Saturday, September 16, 2017

Work shapes the mind...

The public school system I attended as a wee lad was ranked as the 2nd best in the state of Ohio.

This NYT article on wealth goes against what I was taught was good manners; don't talk about how much you spend on things. The author believes, on the other hand, that not talking about your wealth distracts all of us from considering the moral implications of wealth inequity. Even worse, the author believes that judging wealthy people by their individual behaviors (work ethic, charitable effort, etc.) is just another veil that hides the moral dilemma of income inequity. (In other words, you can be a good person but vilified simply for success.) I'm unable to describe how disturbed I was by this article.

NASA has made available for free the ebook The Saturn System Through the Eyes of Cassini. Highly recommend.
The state of craft beer in Texas.

How about a time lapse video of Sol Lewitt's Wall Drawing #797 being drawn?

If you are an art fan, and Disney art in particular, I highly recommend the PBS American Masters episode on Tyrus Wong, the artist responsible for the design of the film Bambi.

I've mentioned here before the Disney film Four Artists Paint One Tree. Andreas Deja's blog post Four Old Men & One Young Lady introduced me to a Disney TV episode called The Tricks of Our Trade in which animation techniques are demonstrated by animators. There's a Leonard Maltin intro to that film on YouTube.

Josef Albers, Tenayuca, 1943. In an article on IdeelArt.com, the case is made this Albers' work is more personal than it seems and he is quote as saying "Everyone senses his place through his neighbor."
Here's a little insight into "ugly painting" or what I think people also call post-painterly abstraction. Granted, I don't necessarily get all these works either but the inclusion of de Kooning drew me in. "It serves as a reminder that art isn’t a branch of mortuary science, providing faithful replication of lost beauties. It’s a mind-altering drug: It exists to cause trouble, knock things head over heels and show that there are other ways to see."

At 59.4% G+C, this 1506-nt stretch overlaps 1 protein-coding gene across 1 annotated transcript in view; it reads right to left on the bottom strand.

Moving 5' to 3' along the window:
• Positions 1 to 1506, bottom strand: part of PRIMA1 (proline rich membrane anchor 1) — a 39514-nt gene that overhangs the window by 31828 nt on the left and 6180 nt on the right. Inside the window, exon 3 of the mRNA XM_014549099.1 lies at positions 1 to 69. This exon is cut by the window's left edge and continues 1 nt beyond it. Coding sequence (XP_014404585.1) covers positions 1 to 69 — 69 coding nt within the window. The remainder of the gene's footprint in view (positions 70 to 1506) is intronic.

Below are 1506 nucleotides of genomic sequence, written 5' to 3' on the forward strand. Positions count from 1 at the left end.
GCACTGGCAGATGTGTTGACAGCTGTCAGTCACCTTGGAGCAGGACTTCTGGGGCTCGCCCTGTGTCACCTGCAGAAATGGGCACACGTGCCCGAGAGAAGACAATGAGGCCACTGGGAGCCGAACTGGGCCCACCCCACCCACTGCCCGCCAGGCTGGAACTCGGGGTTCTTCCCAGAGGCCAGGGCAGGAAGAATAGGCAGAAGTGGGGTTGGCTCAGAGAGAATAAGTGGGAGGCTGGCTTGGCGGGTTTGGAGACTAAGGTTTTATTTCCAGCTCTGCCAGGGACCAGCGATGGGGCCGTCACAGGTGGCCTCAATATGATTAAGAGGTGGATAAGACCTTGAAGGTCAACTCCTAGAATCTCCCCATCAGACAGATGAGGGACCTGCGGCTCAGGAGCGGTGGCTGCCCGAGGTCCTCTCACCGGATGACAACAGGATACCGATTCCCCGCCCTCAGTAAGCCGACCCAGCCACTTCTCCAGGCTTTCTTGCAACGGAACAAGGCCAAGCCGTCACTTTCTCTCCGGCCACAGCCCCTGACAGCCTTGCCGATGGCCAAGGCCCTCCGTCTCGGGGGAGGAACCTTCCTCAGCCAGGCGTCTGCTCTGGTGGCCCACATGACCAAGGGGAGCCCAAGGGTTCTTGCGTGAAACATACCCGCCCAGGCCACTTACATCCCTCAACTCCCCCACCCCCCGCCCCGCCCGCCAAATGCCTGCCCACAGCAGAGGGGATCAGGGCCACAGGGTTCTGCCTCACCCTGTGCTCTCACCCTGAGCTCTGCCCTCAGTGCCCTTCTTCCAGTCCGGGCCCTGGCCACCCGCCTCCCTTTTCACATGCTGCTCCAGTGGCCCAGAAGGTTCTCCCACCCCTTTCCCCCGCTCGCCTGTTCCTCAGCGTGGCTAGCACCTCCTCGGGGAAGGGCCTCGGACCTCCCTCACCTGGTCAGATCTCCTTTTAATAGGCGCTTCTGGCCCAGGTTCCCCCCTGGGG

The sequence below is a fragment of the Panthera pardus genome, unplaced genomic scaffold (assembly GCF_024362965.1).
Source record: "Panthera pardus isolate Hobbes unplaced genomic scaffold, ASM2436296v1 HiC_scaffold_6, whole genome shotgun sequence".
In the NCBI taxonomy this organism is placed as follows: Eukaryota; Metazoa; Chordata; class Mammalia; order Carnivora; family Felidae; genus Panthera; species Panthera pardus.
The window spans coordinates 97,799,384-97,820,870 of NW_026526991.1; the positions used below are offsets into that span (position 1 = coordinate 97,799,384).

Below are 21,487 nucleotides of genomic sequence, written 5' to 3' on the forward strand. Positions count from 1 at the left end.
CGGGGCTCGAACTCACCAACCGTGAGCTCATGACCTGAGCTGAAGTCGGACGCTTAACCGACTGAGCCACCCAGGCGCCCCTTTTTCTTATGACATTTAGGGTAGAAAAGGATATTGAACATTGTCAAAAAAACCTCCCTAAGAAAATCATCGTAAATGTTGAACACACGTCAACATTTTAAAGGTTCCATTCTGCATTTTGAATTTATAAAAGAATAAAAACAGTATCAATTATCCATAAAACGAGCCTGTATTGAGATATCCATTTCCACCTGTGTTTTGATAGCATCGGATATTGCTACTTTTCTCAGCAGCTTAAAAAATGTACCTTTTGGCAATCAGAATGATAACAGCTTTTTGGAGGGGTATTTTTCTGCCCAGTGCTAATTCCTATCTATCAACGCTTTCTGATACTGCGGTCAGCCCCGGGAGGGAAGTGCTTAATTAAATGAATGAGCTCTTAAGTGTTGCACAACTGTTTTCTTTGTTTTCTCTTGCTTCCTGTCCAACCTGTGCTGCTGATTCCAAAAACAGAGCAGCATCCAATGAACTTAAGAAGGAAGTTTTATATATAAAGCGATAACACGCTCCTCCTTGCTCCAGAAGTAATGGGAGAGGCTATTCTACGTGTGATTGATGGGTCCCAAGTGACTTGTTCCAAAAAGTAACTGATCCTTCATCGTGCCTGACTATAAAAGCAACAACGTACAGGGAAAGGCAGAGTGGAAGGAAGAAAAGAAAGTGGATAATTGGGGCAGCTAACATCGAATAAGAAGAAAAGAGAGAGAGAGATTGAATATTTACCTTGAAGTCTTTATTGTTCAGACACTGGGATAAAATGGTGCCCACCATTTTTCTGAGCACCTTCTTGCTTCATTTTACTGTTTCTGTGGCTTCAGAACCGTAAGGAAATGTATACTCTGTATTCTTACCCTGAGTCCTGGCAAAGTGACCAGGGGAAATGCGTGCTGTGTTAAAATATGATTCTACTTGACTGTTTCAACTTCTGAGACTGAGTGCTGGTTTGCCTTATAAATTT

The new band Gizmodrome (featuring the Police's Stewart Copeland and King Crimson's Adrian Belew) is streaming and commenting on their debut album.

In which we read how Steven Wilson's new album To the Bone is an attempt to emphasize songwriting over concepts.

Alma Woodsey Thomas, Orion, 1973. From an exhibition dedicated to American abstract artists who were also women of color.
Here's a slightly interactive infographic of every U.S. nuclear weapon.

Do not read this before you've had your coffee. I think it says that mathematicians have proved that the infinities of countable and uncountable numbers are the same.

...leisure colors it. ~Rev. James Dolbear

Saturday, September 9, 2017

Simplicity does not precede complexity...

I just discovered piano prodigy Joey Alexander - this kid plays classic jazz piano as though he grew up on the piano bench next to Oscar Peterson.

Other music up for consideration:
  • Lighthouse by Wingfield Reuter Sirkis. Neither jazz nor rock nor improv. If anything deserves the label progressive fusion, this might be it.
  • Loss by Marcus Fischer. Embraces both loss and life, loneliness and companionship.
earth :: an animated, interactive, global map of wind and weather

The periodic table done with haiku. Genius.

It's that time again when we crown the best burger in Fort Worth. Don't read this article unless you plan to eat soon cuz it'll make your mouth water.

OK, so we've had a map and something about food. How about a map about food? Specifically, the food each state hates most. Steak cooked "well done"? Absolutely. 
Here are maps of the U.S. colored as Disney princesses.

When was the first f-bomb dropped? Probably earlier than you think. Like 1310.

Computer issues have cut into today's writing.

...but follows it. ~Alan Perlis

Saturday, September 2, 2017

Innes, Iceberg